Sliding Filament Theory
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Slide 1 - Muscle Contraction
- Sarcomeres shorten, distance between z-lines reduced
- Thick and thin myofilaments overlap more during contraction
- 3 stages:
- Neural stimulation
- Muscle cell contraction
- Muscle cell relaxation
Slide 2 - Motor Unit
- Stimulation of a muscle by a nerve impulse (motor nerve) is required before a muscle can shorten
- Neuromuscular junction: point of contact b/w nerve ending and the muscle fiber it innervates.
- Motor unit: motor neuron + muscle cell
Slide 3 - Neuromuscular Junction
- (cell membrane)
Slide 5 - Neural Stimulation
- Motor neuron releases neurotransmitters to stimulate a contraction
- Acetylcholine (Ach) binds to receptors located on sarcolemma (muscle cell membrane)
- Changes transport proteins found in sarcolemma
- Alters transport of ions
- Normally, more Sodium (Na+) ions outside muscle cell, while Potassium (K+) higher inside
- Sodium/Potassium pumps maintain this unequal concentration
- Excitable condition
- When stimulated, ion channels open, depolarizing the cell
- Na+ flows in, K+ out
- sarcoplasmic reticulum releases stored calcium
- Ca2+ travels to sarcomere, initiating muscle contraction phase
Slide 7 - Muscle Contraction Animation
- Click here to view animation
Slide 9 - Sliding filament theory
- In the absence of Calcium ions…
- Troponin (purple M&M) sits on Tropomyosin filament (gray)
- This “protein complex” blocks access to the myosin head’s binding site on actin.
- When Calcium (small specks) is released by the Sarcoplasmic reticulum
- it diffuses into the muscles
- binds to the troponin/tropomyosin complex
- shifting both the troponin and tropomyosin filament
- This reveals the binding sites on actin… myosin now has access!
- (But it still can’t reach)
- Myosin splits ATP and moves into a high-energy state, extending the “arm” of the myosin.
- The head of myosin can now bind to actin
- Forms a cross-bridge between the thick and thin filaments.
Slide 13 - The ATP energy stored by myosin is released
- The myosin molecule relaxes, bending back to its original place…
- Causes rotation of the head, pulling on the actin…
- This leads to the sliding of the filaments.
- This cycle continues until Ca2+ ions gone (and stimulus stops)
Slide 14 - As long as Calcium is present, though…
- New ATP binds to Actin/myosin cross bridge, causing myosin to disconnect from actin.
- Splitting of ATP (turning into ADP + P) leads to re-energizing (extending)/ repositioning of the cross bridge.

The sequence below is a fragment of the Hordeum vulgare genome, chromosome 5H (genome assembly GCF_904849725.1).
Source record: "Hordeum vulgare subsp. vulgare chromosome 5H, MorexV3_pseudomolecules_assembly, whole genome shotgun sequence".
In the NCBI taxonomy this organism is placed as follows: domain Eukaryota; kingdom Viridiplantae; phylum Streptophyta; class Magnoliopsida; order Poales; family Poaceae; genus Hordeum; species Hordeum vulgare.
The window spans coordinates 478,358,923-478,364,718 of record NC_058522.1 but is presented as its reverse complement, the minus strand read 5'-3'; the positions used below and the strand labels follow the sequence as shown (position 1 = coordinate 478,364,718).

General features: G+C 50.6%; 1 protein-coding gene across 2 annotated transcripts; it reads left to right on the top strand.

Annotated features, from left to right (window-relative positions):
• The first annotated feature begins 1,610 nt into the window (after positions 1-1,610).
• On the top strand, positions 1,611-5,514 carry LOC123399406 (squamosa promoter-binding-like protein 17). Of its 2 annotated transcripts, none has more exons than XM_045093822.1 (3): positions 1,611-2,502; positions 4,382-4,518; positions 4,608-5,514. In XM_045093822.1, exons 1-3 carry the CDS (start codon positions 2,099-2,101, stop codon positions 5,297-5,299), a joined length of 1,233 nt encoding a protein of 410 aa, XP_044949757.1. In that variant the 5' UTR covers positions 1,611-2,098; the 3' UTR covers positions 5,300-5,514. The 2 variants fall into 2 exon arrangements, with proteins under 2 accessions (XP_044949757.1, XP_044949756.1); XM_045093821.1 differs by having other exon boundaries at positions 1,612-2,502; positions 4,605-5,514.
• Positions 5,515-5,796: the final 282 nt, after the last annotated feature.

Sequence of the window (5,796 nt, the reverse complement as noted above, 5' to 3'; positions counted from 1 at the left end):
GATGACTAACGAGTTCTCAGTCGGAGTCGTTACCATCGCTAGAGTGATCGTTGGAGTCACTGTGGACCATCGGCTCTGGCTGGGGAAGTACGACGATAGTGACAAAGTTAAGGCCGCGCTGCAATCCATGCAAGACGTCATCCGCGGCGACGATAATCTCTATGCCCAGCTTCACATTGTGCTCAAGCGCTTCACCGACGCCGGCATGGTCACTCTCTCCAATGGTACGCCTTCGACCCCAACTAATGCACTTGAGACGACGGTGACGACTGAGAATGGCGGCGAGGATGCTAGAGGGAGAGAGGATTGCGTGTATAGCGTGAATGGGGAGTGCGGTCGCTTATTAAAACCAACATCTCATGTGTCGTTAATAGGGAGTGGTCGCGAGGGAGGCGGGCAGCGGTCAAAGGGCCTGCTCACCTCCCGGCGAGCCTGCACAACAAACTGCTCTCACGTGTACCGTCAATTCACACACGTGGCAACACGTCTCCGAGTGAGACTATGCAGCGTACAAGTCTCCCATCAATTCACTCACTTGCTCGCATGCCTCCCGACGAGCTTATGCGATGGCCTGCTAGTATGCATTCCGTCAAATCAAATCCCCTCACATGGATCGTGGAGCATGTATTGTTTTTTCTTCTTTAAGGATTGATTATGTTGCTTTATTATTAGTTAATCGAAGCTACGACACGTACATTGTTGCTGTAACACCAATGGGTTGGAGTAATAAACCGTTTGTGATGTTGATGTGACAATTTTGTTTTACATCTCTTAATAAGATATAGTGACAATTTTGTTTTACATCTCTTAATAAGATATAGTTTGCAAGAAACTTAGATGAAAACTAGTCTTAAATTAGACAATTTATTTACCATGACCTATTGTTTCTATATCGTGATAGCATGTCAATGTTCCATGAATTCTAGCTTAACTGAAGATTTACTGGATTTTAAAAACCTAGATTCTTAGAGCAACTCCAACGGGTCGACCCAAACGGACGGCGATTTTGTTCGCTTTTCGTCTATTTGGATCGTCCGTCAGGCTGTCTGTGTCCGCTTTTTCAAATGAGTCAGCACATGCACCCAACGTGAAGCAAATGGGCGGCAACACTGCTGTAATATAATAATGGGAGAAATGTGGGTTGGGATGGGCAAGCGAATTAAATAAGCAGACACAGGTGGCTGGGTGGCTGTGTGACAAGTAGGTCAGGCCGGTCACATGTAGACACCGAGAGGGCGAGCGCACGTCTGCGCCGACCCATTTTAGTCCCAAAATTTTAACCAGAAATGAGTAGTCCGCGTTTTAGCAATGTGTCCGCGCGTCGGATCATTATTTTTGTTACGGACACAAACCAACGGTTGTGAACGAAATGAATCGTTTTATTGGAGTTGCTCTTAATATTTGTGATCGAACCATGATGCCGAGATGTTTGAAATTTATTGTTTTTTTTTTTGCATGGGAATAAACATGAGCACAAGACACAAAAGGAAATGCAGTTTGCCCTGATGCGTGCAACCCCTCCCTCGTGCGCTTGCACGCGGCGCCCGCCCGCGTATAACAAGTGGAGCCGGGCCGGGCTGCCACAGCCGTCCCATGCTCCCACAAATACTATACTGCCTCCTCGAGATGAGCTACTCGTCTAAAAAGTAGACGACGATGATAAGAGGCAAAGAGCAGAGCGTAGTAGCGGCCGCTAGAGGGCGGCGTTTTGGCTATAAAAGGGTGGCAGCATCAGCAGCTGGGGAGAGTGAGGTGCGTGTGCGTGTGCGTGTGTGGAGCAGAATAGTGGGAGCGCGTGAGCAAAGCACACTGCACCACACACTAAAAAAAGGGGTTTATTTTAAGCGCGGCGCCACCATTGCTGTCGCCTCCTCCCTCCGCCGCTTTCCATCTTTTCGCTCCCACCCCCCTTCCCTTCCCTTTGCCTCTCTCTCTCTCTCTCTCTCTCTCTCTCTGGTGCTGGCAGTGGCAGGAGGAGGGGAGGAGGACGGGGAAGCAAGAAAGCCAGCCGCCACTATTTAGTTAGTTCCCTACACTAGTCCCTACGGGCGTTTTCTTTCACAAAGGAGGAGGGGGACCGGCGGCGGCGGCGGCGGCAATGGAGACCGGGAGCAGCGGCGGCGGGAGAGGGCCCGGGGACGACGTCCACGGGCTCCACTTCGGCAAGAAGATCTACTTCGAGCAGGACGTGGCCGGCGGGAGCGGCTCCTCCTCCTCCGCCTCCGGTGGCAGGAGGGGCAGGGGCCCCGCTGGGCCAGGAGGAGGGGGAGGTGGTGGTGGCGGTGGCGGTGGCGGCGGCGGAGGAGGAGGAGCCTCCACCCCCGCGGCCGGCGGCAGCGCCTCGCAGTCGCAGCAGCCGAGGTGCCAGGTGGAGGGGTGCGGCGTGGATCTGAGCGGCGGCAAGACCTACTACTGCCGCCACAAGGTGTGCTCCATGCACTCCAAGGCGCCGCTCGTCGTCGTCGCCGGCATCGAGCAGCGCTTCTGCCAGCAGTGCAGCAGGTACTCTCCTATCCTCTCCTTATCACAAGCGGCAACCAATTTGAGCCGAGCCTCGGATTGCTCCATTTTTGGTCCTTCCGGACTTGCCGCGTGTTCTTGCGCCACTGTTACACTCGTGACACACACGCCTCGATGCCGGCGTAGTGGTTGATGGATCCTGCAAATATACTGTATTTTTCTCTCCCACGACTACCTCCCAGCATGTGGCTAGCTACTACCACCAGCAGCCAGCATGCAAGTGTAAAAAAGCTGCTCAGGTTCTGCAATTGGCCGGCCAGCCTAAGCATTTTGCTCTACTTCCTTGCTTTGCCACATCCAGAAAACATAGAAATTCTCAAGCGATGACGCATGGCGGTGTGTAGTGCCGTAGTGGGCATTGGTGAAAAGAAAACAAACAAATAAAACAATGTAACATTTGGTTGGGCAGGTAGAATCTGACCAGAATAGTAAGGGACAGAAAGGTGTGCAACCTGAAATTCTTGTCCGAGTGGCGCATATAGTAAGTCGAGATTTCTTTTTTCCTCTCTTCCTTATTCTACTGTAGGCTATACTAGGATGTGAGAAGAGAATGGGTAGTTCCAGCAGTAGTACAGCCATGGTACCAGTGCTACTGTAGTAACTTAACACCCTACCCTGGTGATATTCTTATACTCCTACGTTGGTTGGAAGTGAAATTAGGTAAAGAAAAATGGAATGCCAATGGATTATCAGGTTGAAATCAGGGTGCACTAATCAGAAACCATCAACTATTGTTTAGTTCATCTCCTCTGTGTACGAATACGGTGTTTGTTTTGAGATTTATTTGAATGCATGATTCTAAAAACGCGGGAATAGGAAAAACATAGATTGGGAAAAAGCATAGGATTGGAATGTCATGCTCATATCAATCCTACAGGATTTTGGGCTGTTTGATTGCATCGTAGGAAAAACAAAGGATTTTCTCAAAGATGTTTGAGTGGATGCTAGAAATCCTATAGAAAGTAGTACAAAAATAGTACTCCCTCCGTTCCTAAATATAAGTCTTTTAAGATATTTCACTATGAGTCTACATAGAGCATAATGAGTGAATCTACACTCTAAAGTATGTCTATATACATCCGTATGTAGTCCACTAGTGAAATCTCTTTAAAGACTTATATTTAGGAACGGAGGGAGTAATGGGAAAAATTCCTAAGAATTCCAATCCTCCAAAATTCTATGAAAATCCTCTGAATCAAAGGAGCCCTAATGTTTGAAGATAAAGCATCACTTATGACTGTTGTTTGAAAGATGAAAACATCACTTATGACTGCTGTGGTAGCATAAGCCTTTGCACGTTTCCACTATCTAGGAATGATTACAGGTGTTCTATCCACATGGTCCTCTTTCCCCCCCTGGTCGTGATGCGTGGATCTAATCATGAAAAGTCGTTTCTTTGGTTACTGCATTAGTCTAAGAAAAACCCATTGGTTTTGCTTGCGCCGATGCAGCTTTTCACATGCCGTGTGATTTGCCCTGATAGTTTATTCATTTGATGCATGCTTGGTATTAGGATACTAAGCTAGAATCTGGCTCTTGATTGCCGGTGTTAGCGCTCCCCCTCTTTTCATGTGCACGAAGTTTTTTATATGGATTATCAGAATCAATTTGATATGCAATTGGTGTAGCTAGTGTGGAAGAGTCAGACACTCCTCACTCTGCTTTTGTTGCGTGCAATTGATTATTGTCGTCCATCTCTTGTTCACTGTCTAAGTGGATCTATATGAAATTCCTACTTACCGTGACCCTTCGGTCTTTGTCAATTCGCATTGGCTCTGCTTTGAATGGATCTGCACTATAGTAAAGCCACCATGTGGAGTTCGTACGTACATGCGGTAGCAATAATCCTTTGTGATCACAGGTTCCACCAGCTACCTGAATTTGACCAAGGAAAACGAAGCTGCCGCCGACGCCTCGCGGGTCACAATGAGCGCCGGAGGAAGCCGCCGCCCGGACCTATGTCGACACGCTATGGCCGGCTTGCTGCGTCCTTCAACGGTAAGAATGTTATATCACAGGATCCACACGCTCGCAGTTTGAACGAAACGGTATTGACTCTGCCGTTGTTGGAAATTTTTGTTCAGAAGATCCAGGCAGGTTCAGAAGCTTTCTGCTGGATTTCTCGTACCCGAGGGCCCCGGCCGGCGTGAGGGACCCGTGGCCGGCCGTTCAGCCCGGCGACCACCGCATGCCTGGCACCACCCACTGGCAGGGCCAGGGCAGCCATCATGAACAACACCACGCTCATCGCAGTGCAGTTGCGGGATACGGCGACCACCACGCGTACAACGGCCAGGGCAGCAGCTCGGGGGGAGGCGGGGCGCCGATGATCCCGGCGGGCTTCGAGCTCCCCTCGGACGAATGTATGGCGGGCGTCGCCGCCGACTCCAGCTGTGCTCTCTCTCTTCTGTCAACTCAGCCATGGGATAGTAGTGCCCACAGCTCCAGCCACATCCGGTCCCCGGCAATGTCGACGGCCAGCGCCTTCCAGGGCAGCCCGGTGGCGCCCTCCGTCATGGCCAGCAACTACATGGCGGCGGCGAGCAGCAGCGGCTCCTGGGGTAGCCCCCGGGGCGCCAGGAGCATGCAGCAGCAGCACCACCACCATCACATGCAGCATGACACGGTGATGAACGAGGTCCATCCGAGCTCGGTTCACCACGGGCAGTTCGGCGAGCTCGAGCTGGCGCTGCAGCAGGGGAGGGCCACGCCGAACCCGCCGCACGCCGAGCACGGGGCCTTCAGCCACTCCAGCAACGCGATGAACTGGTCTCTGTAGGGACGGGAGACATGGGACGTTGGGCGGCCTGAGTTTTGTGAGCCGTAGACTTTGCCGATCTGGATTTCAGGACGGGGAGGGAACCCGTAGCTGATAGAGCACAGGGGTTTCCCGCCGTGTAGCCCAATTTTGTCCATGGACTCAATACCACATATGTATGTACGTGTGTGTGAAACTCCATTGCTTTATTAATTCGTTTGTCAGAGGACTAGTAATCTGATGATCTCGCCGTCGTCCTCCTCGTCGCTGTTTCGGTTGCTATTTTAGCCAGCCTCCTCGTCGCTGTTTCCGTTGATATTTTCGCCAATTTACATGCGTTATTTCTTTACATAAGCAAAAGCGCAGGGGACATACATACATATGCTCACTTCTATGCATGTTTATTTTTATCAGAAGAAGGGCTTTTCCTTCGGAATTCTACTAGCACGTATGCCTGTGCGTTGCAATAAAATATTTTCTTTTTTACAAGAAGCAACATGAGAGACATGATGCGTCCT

Slide 15 - What it REALLY looks like…
Slide 16 - Relaxation Phase
- Complete contraction of muscle cell requires several cycles of neural stimulation and contraction phases
- Ca2+ ions transported back to sarcoplasmic reticulum (req. ATP)
- When the calcium level decreases
- troponin and tropomyosin move back into the blocking position
- thin filament (actin) slides back to the resting state (when ATP binds to myosin head)
- Relaxation phase occurs when no more neural stimulations are stimulating the sarcolemma to release Calcium…
- Na+/K+ pump returns ions to resting state
- Muscle cell remains in contracted, but pliable state
- Must be “stretched” back into position
Slide 18 - Review of the Role of ATP
- ATP transfers its energy to the myosin cross bridge, which in turn energizes the power stroke.
- ATP disconnects the myosin cross bridge from the binding site on actin.
- ATP fuels the pump that actively transports calcium ions back into the sarcoplasmic reticulum.
Slide 19 - Rigor Mortis
- In death…
- Calcium leaks out of sarcoplasmic reticulum into sarcomere
- Causes muscle tension = rigor mortis
- Muscle cell structures start breaking down, causing muscle to loosen (unless body becomes dehydrated)
Slide 20 - Creatine phosphate
- Stores energy in muscle cells
- Collects energy from ATP, stores for long periods of time
- Transfers back to ATP when needed
Slide 21 - Glycogen
- Stored form of glucose
- Energy reserve for muscle action
- Continuous supply needed to produce ATP
Slide 22 - Myoglobin
- Red pigment that stores oxygen for muscle cells
- “Grabs” oxygen from hemoglobin in blood
- High affinity for oxygen
- Allows cells to produce large amounts of ATP